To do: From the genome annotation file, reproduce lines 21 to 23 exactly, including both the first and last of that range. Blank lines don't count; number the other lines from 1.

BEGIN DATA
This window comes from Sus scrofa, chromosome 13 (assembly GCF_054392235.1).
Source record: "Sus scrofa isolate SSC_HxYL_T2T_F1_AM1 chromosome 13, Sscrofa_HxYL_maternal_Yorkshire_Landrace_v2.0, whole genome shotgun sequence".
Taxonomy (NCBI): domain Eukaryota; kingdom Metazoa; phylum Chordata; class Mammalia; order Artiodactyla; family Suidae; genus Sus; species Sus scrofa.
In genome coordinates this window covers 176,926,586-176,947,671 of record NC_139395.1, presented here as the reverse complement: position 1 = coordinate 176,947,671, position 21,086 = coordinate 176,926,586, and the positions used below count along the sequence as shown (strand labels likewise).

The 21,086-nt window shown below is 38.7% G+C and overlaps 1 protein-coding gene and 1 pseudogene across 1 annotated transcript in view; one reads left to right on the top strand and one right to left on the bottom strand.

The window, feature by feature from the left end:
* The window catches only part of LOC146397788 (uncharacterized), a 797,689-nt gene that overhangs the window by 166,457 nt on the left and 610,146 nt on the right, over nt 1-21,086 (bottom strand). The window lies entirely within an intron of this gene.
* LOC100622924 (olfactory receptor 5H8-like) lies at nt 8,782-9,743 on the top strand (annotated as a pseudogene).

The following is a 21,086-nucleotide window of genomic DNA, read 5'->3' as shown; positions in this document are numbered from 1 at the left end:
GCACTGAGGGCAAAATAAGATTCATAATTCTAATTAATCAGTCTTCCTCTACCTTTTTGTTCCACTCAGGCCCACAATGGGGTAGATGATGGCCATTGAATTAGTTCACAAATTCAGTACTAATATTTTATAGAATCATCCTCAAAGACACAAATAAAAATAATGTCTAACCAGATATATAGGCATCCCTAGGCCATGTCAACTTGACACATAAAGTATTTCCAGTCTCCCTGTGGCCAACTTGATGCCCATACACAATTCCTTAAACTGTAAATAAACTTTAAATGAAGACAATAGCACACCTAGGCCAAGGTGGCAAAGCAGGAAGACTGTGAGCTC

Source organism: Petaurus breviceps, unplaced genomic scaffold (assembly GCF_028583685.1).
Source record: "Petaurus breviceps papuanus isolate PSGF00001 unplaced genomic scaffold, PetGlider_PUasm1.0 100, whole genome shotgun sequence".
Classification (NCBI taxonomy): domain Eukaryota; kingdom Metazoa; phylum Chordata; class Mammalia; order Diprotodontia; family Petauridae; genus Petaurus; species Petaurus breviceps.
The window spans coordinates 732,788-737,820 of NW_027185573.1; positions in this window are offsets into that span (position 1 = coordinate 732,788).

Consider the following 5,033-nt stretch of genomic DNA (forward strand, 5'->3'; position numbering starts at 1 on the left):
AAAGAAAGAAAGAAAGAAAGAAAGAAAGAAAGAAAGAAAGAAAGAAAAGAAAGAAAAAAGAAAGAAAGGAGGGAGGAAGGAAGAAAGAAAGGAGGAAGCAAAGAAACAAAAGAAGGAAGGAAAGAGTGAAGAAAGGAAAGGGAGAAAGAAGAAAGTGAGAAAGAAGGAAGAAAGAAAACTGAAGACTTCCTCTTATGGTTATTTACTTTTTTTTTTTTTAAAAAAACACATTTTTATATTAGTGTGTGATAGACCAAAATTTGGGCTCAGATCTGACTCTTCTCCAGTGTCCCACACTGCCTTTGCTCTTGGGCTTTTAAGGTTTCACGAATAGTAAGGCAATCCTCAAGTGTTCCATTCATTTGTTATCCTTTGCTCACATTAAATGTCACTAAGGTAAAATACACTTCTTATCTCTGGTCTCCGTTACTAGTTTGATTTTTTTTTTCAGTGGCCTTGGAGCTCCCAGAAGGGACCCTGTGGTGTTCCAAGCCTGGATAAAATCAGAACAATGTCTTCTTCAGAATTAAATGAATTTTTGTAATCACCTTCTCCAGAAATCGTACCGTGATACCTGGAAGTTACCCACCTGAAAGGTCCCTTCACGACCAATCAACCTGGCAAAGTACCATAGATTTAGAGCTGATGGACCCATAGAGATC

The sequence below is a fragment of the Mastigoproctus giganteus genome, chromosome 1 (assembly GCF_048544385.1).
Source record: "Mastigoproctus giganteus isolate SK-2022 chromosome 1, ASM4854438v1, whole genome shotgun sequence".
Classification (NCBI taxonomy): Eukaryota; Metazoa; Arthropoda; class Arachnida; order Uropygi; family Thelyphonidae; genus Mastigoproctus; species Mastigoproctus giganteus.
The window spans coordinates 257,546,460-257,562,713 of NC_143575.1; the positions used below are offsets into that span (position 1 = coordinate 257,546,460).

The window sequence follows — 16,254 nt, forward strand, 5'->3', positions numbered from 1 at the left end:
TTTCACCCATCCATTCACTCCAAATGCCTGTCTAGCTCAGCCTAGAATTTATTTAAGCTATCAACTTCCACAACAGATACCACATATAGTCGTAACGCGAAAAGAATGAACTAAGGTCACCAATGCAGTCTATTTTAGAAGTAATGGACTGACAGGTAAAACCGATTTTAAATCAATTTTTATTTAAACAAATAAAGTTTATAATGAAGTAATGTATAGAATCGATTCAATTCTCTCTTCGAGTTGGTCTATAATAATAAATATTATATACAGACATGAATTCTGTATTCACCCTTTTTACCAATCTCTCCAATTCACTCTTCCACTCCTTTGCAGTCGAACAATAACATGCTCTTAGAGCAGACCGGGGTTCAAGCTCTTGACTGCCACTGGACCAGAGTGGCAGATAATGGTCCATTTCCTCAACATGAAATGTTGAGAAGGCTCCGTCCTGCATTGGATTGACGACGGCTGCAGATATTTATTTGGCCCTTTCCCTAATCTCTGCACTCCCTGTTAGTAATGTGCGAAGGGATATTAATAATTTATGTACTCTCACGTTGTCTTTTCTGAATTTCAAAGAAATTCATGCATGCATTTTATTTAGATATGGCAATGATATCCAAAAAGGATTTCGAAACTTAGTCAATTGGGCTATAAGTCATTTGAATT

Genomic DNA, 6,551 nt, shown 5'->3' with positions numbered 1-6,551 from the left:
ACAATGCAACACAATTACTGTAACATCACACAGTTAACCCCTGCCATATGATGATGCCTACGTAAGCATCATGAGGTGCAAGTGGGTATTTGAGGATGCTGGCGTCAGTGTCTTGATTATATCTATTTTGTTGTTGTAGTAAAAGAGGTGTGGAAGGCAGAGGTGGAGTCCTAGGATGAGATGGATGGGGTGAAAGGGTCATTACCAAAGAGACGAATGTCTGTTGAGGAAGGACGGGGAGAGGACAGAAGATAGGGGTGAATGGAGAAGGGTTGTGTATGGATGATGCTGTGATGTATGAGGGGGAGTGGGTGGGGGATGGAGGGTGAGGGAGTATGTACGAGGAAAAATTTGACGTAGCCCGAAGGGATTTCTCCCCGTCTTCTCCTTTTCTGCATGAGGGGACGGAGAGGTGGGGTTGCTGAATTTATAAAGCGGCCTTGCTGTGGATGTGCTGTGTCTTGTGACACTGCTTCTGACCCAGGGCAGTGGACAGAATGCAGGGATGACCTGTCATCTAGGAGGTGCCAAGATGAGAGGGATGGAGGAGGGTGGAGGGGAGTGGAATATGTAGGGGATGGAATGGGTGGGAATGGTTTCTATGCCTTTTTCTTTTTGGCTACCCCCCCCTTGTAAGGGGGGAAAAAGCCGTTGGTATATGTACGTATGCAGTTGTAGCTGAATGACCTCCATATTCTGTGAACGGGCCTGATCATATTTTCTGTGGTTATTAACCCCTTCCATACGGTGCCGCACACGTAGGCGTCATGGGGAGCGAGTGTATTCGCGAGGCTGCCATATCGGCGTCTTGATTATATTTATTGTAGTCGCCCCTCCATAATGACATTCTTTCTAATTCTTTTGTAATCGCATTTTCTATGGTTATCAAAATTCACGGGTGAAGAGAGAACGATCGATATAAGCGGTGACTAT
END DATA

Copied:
The window sequence follows — 16,254 nt, forward strand, 5'->3', positions numbered from 1 at the left end:
TTTCACCCATCCATTCACTCCAAATGCCTGTCTAGCTCAGCCTAGAATTTATTTAAGCTATCAACTTCCACAACAGATACCACATATAGTCGTAACGCGAAAAGAATGAACTAAGGTCACCAATGCAGTCTATTTTAGAAGTAATGGACTGACAGGTAAAACCGATTTTAAATCAATTTTTATTTAAACAAATAAAGTTTATAATGAAGTAATGTATAGAATCGATTCAATTCTCTCTTCGAGTTGGTCTATAATAATAAATATTATATACAGACATGAATTCTGTATTCACCCTTTTTACCAATCTCTCCAATTCACTCTTCCACTCCTTTGCAGTCGAACAATAACATGCTCTTAGAGCAGACCGGGGTTCAAGCTCTTGACTGCCACTGGACCAGAGTGGCAGATAATGGTCCATTTCCTCAACATGAAATGTTGAGAAGGCTCCGTCCTGCATTGGATTGACGACGGCTGCAGATATTTATTTGGCCCTTTCCCTAATCTCTGCACTCCCTGTTAGTAATGTGCGAAGGGATATTAATAATTTATGTACTCTCACGTTGTCTTTTCTGAATTTCAAAGAAATTCATGCATGCATTTTATTTAGATATGGCAATGATATCCAAAAAGGATTTCGAAACTTAGTCAATTGGGCTATAAGTCATTTGAATT

Genomic DNA, 6,551 nt, shown 5'->3' with positions numbered 1-6,551 from the left: